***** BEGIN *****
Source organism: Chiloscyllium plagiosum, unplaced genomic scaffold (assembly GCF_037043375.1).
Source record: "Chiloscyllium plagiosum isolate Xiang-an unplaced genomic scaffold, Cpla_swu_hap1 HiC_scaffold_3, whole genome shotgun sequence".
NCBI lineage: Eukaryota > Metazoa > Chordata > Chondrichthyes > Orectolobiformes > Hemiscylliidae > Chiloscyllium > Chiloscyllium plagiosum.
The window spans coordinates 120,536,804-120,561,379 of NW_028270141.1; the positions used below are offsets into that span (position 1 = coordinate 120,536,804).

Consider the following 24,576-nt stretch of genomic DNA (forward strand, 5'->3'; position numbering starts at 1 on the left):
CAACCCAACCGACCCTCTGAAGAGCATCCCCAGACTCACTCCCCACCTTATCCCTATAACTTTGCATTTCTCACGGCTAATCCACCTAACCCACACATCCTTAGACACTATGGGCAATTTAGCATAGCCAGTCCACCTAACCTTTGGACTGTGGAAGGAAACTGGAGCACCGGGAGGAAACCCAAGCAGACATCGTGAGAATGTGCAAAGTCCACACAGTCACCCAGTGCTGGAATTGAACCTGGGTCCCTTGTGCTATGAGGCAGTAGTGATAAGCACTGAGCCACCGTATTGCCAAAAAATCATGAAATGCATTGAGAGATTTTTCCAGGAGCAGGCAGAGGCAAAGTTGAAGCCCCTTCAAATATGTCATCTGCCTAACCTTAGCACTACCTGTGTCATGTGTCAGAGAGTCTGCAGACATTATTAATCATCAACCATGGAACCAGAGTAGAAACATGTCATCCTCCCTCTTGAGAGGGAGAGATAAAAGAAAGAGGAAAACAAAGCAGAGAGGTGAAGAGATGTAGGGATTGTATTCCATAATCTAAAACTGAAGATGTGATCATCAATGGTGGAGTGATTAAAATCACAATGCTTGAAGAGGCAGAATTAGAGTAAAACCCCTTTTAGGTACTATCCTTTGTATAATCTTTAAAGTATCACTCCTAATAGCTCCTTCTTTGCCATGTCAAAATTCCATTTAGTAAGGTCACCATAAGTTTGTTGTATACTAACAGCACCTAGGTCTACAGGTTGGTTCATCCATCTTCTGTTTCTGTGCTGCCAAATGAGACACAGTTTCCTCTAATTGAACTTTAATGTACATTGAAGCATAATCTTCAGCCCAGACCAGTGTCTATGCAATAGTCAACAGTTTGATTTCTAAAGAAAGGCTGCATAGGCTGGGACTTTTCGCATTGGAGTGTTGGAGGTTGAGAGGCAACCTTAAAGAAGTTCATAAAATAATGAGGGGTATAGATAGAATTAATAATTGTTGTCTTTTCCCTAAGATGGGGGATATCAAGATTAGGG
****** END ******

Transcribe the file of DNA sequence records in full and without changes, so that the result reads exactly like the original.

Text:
Source organism: Chiloscyllium plagiosum, unplaced genomic scaffold (assembly GCF_037043375.1).
Source record: "Chiloscyllium plagiosum isolate Xiang-an unplaced genomic scaffold, Cpla_swu_hap1 HiC_scaffold_3, whole genome shotgun sequence".
NCBI lineage: Eukaryota > Metazoa > Chordata > Chondrichthyes > Orectolobiformes > Hemiscylliidae > Chiloscyllium > Chiloscyllium plagiosum.
The window spans coordinates 120,536,804-120,561,379 of NW_028270141.1; the positions used below are offsets into that span (position 1 = coordinate 120,536,804).

Consider the following 24,576-nt stretch of genomic DNA (forward strand, 5'->3'; position numbering starts at 1 on the left):
CAACCCAACCGACCCTCTGAAGAGCATCCCCAGACTCACTCCCCACCTTATCCCTATAACTTTGCATTTCTCACGGCTAATCCACCTAACCCACACATCCTTAGACACTATGGGCAATTTAGCATAGCCAGTCCACCTAACCTTTGGACTGTGGAAGGAAACTGGAGCACCGGGAGGAAACCCAAGCAGACATCGTGAGAATGTGCAAAGTCCACACAGTCACCCAGTGCTGGAATTGAACCTGGGTCCCTTGTGCTATGAGGCAGTAGTGATAAGCACTGAGCCACCGTATTGCCAAAAAATCATGAAATGCATTGAGAGATTTTTCCAGGAGCAGGCAGAGGCAAAGTTGAAGCCCCTTCAAATATGTCATCTGCCTAACCTTAGCACTACCTGTGTCATGTGTCAGAGAGTCTGCAGACATTATTAATCATCAACCATGGAACCAGAGTAGAAACATGTCATCCTCCCTCTTGAGAGGGAGAGATAAAAGAAAGAGGAAAACAAAGCAGAGAGGTGAAGAGATGTAGGGATTGTATTCCATAATCTAAAACTGAAGATGTGATCATCAATGGTGGAGTGATTAAAATCACAATGCTTGAAGAGGCAGAATTAGAGTAAAACCCCTTTTAGGTACTATCCTTTGTATAATCTTTAAAGTATCACTCCTAATAGCTCCTTCTTTGCCATGTCAAAATTCCATTTAGTAAGGTCACCATAAGTTTGTTGTATACTAACAGCACCTAGGTCTACAGGTTGGTTCATCCATCTTCTGTTTCTGTGCTGCCAAATGAGACACAGTTTCCTCTAATTGAACTTTAATGTACATTGAAGCATAATCTTCAGCCCAGACCAGTGTCTATGCAATAGTCAACAGTTTGATTTCTAAAGAAAGGCTGCATAGGCTGGGACTTTTCGCATTGGAGTGTTGGAGGTTGAGAGGCAACCTTAAAGAAGTTCATAAAATAATGAGGGGTATAGATAGAATTAATAATTGTTGTCTTTTCCCTAAGATGGGGGATATCAAGATTAGGG